Adopted at the Meeting held March 15, 1848.

FELLOW-COUNTRYMEN: A slander has gone forth against you. It is rumoured, by your enemies, that the blind and anarchical riots, which have disgraced the great towns of England and Scotland, are to be imitated among us.

Wilfully confounding your passionate ardour for the deliverance of your country, with these sordid offences against property and order, they dare to affirm that your aggregate meeting puts in peril the safety of your fellow-citizens.

And the English Government, which rules this island, ignorant of your character, or indifferent to it, have thronged the metropolis with troops, and sworn in their English soldiers as magistrates of the city, to overawe and dishonour the native citizens.

Fellow-countrymen, we must disappoint the malice of our enemies. We must guard our sacred cause against surprise or stratagem.

The Council of the Irish Confederation appeal to you, in the name of our coming liberty, to watch over social order. They admonish you to be alive to the designs of your enemies, and to permit no provocation to tempt you into the most trifling disorder.

Riot and rashness are the vices of slaves; free men, or men worthy of freedom, are calm, orderly, and resolute. Let us be so. Let every good citizen regard himself as one of a future NATIONAL GUARD, bound to watch over the order and tranquillity of the metropolis.

It is not to the vicious excesses of a mob, but to the heroic struggles which illumine the Continent, that your eyes are turned. It is there you look for examples of how liberty may be won, without outrage upon religion, property, or order.

A majority of all the European states have exacted native independence, or free institutions, from their rulers, while we have been struggling in the agony of famine. Many of them conquered by the mere aspect of the angry people, before which Tyranny trembled and gave way; some of them seized their rights with armed hands; but all have attained their demands. It is beside them we ambition to take our place.

For Ireland, too, has a great part to play—if she do not prove unworthy of it. Of all the nations, none has suffered so deeply—none has made out so clearly her charter to independence, by the multitude of her wrongs, and the hopelessness of all other remedies. Fellow-countrymen, it will be some criminal blunder of her own, if Ireland is not free as Sicily, and tranquil as France, before a single year has passed away.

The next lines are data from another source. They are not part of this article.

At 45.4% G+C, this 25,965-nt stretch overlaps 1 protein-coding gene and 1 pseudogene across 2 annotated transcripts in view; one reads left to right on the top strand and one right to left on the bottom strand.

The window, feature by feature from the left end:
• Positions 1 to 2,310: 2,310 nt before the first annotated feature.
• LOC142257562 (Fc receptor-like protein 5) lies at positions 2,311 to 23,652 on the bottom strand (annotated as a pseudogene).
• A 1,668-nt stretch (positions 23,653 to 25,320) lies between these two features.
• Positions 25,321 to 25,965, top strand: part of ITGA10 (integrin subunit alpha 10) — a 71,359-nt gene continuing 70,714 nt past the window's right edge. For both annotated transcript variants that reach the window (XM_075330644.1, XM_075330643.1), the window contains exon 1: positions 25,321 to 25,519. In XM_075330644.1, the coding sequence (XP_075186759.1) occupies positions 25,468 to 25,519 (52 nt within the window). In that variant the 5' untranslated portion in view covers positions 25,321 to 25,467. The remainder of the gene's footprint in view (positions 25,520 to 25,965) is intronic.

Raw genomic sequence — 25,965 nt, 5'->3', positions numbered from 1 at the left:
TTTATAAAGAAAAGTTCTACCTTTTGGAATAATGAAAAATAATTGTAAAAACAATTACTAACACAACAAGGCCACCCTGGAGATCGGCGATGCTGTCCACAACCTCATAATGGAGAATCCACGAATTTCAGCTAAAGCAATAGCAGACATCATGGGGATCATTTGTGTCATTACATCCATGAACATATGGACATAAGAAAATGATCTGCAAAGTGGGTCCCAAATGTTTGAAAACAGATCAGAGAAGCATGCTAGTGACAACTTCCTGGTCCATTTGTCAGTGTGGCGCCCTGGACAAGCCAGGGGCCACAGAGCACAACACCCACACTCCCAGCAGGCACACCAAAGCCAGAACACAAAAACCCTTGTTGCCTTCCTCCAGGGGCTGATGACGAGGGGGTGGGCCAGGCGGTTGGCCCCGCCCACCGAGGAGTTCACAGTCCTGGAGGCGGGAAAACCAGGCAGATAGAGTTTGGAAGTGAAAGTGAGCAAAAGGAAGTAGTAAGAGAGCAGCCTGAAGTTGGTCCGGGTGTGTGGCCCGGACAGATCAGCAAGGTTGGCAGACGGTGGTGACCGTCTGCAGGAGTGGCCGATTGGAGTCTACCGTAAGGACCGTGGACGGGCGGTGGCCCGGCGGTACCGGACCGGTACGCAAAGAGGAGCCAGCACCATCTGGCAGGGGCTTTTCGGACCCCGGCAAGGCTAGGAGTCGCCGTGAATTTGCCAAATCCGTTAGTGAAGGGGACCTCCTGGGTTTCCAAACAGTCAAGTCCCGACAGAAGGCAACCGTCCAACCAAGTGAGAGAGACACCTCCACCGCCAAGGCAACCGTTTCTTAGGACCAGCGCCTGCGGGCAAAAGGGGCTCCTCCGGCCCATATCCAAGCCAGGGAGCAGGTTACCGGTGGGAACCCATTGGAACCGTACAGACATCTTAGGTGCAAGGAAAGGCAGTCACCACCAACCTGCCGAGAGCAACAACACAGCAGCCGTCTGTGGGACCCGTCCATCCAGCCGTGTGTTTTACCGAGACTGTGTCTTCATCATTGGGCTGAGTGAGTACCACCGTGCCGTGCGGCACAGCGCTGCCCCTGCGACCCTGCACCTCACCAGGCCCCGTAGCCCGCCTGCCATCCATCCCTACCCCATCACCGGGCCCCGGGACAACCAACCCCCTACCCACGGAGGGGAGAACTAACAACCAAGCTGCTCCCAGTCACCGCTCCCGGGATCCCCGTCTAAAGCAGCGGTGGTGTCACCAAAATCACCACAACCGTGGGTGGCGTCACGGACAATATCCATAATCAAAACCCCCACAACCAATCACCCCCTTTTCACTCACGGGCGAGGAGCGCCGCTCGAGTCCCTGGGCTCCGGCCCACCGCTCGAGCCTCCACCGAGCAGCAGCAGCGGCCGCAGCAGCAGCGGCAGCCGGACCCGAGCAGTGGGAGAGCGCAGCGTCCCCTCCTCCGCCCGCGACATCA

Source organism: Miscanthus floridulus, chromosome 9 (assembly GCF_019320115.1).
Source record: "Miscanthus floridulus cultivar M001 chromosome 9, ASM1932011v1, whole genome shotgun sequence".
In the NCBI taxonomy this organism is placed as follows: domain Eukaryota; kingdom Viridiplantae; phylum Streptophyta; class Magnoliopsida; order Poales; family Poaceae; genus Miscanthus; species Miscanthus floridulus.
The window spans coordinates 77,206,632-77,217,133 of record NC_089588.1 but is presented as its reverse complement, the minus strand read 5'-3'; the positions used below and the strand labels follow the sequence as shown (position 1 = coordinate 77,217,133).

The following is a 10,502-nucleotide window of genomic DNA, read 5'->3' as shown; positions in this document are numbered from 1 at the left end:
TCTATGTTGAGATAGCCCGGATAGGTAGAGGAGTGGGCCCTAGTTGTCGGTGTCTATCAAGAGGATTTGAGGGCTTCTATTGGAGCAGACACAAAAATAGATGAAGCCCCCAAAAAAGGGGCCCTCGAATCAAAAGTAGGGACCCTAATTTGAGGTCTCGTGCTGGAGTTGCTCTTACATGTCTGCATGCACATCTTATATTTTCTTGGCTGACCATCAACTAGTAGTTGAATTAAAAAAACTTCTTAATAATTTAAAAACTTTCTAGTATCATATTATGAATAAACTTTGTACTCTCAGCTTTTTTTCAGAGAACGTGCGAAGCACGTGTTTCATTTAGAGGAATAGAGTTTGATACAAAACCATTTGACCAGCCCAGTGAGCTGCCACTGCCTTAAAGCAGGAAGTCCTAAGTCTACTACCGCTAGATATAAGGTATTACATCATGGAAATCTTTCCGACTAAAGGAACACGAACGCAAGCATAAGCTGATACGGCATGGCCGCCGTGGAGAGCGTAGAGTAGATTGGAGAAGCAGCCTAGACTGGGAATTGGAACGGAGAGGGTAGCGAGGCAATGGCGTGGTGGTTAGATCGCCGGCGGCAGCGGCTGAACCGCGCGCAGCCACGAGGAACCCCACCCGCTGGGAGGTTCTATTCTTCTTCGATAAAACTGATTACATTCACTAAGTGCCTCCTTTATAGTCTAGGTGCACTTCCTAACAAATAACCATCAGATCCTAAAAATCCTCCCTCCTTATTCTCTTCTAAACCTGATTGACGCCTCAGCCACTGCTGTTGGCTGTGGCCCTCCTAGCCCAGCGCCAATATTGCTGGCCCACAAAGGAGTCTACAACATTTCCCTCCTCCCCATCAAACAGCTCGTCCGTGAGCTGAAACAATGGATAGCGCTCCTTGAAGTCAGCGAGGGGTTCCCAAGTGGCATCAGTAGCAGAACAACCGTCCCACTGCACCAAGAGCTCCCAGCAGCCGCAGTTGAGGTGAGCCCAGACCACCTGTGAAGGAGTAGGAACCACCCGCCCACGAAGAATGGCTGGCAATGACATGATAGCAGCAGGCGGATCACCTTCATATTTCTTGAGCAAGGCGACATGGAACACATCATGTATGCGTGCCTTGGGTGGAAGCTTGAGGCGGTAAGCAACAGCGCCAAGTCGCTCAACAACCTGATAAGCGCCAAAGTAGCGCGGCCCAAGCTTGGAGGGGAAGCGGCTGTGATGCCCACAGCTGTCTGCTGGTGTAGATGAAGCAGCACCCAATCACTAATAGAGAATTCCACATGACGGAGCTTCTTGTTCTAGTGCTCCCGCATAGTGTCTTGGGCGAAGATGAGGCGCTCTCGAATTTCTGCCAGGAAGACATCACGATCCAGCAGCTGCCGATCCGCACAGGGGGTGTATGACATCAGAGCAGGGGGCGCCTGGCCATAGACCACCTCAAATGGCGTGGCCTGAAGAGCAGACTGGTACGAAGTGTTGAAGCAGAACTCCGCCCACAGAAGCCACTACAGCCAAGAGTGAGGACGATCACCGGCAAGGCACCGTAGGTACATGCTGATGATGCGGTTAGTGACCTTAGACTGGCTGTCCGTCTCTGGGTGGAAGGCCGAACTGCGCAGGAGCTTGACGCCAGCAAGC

But we do not labour for the elevation of class or creed, but for all Irishmen; and our countrymen must be made to feel universally that no just interest is periled by our success. This is all that remains to be done. Death has raged among us like an invading army—emigration has drained our land of wealth and strength; we are justified before God and man in refusing to endure our wrongs any longer. Our sole duty is to assure and unite all our own people who desire the independence of our country. That done, we can resume our ancient constitution, though all the foreign nations of the earth forbid it. AND WE SHALL.

But we must prove we are worthy of liberty. By forbearance, by self-control, by respect for property and order, we must combine with us all the good men of Ireland, who desire independence unsullied by crimes or excesses.

Riot or tumult at this moment would disgrace our cause, and deliver it into the hands of our enemies. Be peaceful, then, fellow-countrymen, and patient. Trust to the Confederation to point the time and the way to liberty. Day to day we shall advance toward it, and step by step. Give our enemies no advantage by rashness, and there shall be no backward step in the face of any peril, till our end is attained.

On behalf of the Council,